Politics, World, Middle East, Europe

Norway ‘stands ready’ to recognize Palestine as state, full UN member: Premier

Jonas Gahr Store says he will coordinate closely with Spain, which aims for recognition ‘as soon as possible’

Alyssa Mcmurtry  | 12.04.2024 - Update : 12.04.2024
Norway ‘stands ready’ to recognize Palestine as state, full UN member: Premier


Norwegian Prime Minister Jonas Gahr Store announced on Friday that his nation “stands ready” to recognize the state of Palestine and its "appropriate" place in the United Nations.

The news came after a meeting with his Spanish counterpart Pedro Sanchez, who, on Friday, embarked on a European tour to convince more nations to recognize an independent Palestinian state.

“The question is at what moment and in what setting to (recognize Palestine) in order to support the process towards peace in the region. And what this meeting today has made clear is that we stay very closely coordinated between Madrid and Oslo,” said Store at a joint press conference.

Sanchez said on Friday that Spain wants to recognize Palestine “as soon as possible,” leveraging the move as a way to gain momentum for a definitive peace process.

The leaders highlighted the historical importance of Spain and Norway as mediators. The Madrid Conference of 1991 kicked off negotiations that eventually led to the signing of the Oslo Accord in 1993.

Store specified that he will be “actively engaged” with Spain on recognizing Palestine in the coming weeks and that he supports a “democratic Palestine” in which Gaza and the West Bank are run by the Palestinian Authority.

Meanwhile, Sanchez said there is a “clear momentum” around recognizing Palestine because of the situation in Gaza, pointing to the upcoming debate in the United Nations about making the nation a full member state.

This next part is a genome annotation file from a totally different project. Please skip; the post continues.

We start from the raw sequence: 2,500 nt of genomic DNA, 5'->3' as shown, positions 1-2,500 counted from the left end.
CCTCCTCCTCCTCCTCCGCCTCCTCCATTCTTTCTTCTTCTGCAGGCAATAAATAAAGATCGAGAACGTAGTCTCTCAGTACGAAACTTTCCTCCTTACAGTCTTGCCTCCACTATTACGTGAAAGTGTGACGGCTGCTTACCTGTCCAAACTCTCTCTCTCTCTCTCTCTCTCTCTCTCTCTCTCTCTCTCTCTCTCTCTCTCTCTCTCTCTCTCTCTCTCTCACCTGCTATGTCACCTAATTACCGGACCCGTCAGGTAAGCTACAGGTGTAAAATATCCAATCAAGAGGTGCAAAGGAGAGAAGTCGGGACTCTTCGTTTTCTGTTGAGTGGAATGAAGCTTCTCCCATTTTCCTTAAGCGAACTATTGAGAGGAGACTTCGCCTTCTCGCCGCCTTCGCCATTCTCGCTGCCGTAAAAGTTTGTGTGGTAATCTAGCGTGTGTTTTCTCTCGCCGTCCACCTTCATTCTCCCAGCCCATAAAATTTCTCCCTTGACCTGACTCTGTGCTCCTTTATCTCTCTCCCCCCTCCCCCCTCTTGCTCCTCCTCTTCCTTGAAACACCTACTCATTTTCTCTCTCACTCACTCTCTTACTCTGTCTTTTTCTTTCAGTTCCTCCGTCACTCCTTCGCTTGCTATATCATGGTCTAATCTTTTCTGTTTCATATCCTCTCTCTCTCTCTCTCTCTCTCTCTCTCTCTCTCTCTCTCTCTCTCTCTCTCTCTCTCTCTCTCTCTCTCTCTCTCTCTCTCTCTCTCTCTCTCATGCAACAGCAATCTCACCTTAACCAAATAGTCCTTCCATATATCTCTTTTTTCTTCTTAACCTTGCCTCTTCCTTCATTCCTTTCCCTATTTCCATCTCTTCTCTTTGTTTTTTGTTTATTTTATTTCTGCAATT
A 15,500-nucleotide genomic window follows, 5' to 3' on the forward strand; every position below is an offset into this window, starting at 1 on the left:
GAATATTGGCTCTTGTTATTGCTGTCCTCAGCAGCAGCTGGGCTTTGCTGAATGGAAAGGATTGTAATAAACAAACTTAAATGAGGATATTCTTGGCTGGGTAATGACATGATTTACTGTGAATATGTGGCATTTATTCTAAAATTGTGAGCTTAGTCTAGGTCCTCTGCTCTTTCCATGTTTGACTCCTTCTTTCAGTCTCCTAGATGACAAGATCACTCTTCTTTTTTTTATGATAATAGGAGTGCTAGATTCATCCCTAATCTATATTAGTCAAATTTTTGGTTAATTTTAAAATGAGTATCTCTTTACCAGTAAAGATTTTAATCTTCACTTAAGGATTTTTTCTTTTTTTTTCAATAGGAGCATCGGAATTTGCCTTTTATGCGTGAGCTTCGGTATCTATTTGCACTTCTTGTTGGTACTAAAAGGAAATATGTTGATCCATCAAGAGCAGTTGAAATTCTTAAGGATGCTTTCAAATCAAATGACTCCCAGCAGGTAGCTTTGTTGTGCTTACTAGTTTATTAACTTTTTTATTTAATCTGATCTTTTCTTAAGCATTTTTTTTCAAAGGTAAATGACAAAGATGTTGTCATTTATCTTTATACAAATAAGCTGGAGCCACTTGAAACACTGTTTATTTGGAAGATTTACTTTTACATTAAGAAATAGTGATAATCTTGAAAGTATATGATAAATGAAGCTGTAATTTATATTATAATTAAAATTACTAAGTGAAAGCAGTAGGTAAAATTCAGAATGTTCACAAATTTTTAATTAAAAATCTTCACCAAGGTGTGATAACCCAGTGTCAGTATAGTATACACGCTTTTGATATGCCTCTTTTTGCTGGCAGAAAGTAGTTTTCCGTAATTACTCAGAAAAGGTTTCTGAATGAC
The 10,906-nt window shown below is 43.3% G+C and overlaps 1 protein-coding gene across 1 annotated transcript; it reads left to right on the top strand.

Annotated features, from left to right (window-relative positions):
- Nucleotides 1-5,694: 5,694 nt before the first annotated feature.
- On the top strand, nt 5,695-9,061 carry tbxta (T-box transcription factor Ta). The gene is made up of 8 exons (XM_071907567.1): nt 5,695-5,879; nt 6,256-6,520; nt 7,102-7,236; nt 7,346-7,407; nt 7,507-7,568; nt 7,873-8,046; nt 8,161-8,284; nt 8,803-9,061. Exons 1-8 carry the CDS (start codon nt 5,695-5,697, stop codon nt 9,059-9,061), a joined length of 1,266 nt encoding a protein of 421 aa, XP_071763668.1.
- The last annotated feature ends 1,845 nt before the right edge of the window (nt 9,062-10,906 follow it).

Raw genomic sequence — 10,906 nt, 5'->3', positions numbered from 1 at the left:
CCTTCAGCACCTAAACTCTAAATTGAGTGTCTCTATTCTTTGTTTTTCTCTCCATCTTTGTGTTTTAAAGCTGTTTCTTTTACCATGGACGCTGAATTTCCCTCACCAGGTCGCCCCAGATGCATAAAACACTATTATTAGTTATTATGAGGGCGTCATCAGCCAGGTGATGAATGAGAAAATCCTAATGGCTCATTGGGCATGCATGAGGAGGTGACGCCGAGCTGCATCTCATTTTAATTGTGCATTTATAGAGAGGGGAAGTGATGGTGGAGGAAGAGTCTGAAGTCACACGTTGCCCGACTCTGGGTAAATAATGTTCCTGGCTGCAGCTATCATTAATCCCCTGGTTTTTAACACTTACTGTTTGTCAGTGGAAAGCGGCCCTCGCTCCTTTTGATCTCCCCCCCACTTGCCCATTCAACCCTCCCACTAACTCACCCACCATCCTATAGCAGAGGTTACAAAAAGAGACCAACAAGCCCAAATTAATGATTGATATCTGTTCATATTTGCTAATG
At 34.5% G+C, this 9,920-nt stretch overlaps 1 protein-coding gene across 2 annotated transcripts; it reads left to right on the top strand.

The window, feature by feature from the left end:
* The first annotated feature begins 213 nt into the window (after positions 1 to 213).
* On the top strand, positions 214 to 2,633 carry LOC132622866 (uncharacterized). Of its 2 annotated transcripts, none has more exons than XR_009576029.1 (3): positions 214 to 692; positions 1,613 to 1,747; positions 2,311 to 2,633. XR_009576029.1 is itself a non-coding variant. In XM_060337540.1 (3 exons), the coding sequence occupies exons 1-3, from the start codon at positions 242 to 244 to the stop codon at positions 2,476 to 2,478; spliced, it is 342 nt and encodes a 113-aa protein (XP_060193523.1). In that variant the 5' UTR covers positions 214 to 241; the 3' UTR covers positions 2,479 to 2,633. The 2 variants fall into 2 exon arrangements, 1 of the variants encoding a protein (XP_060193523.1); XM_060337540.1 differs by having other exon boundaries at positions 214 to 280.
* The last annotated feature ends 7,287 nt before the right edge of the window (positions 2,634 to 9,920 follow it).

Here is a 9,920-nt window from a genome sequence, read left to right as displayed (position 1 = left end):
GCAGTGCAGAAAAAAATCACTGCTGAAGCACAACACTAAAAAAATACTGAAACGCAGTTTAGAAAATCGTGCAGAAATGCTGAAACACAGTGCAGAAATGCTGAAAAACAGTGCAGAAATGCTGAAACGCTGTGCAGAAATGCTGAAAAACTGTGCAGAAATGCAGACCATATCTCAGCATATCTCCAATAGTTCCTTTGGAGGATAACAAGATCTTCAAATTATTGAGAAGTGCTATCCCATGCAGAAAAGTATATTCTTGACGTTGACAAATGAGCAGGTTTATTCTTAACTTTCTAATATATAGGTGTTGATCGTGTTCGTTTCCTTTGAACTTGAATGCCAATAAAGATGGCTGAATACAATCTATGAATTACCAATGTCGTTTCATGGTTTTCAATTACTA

Both Norway and Spain also condemned the humanitarian situation in Gaza, calling for an immediate cease-fire and for Israel to allow humanitarian aid to reach the besieged population.

“But besides this, we need to reach a political solution that once and for all brings peace and justice into the region, and we all agree that only a two-state solution will end the conflict,” he added.

“It is time to move from words to deeds,” he said, calling on the international community to act urgently to help end the conflict.

“Too many people have died.”

Sanchez said that Oslo and Madrid are “powerful reminders” about the possibility for peace, and called for an international peace conference “as soon as possible.”

Later on Friday, Sanchez will travel to Ireland where he will be the first foreign leader to meet with the new Irish Taoiseach Simon Harris.

Ireland has already committed to recognizing Palestine, but the two leaders will further discuss the issue.

Then on Monday, he will receive Portugal’s new Prime Minister Luis Montenegro in Madrid to try to convince him to do the same.

Sanchez’s tour will then take him to Slovenia and Belgium for more bilateral meetings about Palestine.

Earlier this month, Sanchez also traveled to Jordan, Saudi Arabia and Qatar to discuss the situation in Palestine and Israel.

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